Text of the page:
Critical Illness  

Protection industry should avoid complaint complacency

This does not surprise Alan Lakey, director at CIExpert, who says: “ADLs are not consumer-friendly and can make it really difficult to claim. When I have researched this in the past, I found one insurer had been able to reject all of the 13 of the claims it had on ADLs.” 

As an example of the type of confusion that can arise at claim, take the Fos case of Mr M, who claimed for back pain on his group income protection policy. Although he argued it was linked to the cancer claim he had successfully made the previous year, Unum rejected it as it did not prevent him from working. 

The Fos found in Unum’s favour, stating that although the pain was causing significant restriction to his daily activities, he could still perform the duties associated with his occupation.

Protection faults

While the majority of protection claims are not upheld, examining those where the Fos finds in the consumer’s favour can highlight areas that need addressing. 

Mr Lakey explains: “Upheld claims often involve someone complaining they were forced to take out cover as a condition of a mortgage, or where someone has taken out a level-term policy to cover a mortgage rather than decreasing term.”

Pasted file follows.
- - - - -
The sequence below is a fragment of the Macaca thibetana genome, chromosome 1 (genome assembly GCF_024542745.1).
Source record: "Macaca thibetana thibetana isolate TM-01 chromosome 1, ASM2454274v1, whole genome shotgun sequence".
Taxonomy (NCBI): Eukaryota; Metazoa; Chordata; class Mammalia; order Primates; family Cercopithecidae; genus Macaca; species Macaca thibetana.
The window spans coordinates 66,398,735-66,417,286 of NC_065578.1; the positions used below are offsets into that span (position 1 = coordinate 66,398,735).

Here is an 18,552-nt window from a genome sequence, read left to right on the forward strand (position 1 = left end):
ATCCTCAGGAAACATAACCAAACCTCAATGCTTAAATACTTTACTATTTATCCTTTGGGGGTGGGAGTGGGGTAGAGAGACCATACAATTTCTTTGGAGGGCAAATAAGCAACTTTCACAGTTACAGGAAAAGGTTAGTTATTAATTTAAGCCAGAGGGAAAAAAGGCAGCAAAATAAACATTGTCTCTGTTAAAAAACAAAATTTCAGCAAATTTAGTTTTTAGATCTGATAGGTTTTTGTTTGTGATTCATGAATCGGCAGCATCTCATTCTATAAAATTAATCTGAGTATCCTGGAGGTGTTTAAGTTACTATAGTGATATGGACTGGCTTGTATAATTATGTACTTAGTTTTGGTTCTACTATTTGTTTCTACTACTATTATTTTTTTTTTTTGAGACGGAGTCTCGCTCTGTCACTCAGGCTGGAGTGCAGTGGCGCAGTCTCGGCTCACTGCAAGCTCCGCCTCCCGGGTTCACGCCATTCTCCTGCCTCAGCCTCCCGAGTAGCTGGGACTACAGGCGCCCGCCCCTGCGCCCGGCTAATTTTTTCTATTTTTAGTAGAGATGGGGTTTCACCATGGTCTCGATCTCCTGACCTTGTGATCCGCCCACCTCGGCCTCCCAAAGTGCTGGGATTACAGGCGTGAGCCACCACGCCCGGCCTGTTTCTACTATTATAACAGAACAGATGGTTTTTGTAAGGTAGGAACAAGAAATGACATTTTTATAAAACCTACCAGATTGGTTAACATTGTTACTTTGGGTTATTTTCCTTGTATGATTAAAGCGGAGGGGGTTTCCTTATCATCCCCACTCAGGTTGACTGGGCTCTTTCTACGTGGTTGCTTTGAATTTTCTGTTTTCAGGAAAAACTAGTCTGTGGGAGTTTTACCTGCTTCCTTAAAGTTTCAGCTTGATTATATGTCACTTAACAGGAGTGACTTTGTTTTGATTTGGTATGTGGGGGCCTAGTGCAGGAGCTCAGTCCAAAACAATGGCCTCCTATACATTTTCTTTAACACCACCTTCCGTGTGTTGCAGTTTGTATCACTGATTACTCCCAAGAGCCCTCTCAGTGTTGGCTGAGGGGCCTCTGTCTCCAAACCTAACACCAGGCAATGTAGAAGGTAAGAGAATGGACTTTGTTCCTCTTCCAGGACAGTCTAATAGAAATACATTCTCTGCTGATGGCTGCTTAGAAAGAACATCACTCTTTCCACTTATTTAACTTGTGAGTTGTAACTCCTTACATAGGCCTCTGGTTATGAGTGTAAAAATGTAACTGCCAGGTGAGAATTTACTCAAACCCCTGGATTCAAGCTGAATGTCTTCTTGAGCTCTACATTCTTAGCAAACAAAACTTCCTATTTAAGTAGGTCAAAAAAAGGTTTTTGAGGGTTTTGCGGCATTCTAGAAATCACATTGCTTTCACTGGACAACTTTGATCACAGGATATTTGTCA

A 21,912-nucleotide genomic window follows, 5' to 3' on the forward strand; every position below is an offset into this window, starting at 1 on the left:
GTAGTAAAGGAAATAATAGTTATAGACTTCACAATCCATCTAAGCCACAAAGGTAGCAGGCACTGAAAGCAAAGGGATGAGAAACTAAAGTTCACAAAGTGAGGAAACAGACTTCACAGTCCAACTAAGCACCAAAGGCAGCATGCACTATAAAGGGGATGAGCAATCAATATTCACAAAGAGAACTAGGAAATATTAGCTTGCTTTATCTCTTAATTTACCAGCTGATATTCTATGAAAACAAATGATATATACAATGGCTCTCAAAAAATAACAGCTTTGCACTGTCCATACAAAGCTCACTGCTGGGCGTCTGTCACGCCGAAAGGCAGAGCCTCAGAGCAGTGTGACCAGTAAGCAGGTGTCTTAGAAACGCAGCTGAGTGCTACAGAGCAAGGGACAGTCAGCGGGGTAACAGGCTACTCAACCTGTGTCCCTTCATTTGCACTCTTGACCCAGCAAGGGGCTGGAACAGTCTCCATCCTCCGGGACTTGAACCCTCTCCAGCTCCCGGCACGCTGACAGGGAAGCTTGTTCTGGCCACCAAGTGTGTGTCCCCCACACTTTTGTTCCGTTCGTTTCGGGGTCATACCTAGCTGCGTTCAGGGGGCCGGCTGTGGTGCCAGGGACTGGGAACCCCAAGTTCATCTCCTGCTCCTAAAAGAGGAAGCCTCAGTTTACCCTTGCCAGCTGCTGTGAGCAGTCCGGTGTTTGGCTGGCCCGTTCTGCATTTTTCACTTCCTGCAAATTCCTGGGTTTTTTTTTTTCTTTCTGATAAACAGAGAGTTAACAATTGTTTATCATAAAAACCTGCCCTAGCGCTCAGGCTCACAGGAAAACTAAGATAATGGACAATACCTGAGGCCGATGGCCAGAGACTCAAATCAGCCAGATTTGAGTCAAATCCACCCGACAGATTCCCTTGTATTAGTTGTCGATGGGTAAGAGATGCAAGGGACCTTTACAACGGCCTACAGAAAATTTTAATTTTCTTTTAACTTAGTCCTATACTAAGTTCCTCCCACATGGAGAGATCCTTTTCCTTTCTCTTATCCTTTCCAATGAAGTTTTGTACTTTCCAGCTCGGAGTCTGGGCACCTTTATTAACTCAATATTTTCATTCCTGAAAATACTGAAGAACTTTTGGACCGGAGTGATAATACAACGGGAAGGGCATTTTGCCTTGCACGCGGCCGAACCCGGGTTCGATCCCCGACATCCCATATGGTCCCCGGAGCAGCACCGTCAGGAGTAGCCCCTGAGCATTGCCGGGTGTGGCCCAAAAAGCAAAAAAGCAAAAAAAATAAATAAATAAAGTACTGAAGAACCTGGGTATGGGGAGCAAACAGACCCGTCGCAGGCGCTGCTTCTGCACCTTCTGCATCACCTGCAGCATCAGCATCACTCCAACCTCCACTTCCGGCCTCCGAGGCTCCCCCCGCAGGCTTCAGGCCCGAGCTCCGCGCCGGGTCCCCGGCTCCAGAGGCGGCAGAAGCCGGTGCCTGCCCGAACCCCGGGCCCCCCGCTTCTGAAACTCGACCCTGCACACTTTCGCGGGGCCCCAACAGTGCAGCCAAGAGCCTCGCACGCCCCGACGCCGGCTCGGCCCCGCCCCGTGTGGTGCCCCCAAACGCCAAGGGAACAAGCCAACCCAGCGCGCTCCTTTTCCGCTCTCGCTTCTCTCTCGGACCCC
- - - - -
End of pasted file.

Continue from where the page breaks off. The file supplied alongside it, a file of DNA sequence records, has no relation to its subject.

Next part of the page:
As an example, one case involved a woman, Miss F, who complained that Barclays Bank had mis-sold her a life and critical illness policy to cover her mortgage. She said she had been misled into believing it was a condition of the mortgage, but as she was single and had no dependants when she took out the policy, she had no need for the life cover.

The Fos found in her favour, ruling that life cover was unnecessary and she should have been offered a standalone critical illness policy. As this was not available anymore, it ordered Barclays to return the excess she had paid – and would pay going forward – plus £200 compensation.  

While consumer protection is important, Mr Lakey adds that advisers need to be aware that Fos guidance does not always deliver the most logical outcome for consumers. As an example, he points to a consumer with an older style of critical illness product. 

“If an adviser recommends they keep this because it has more generous cover for the majority of conditions, they must be careful they explain and highlight in the suitability letter where there are any less generous areas of cover. Without this, they could find a complaint being upheld against them.”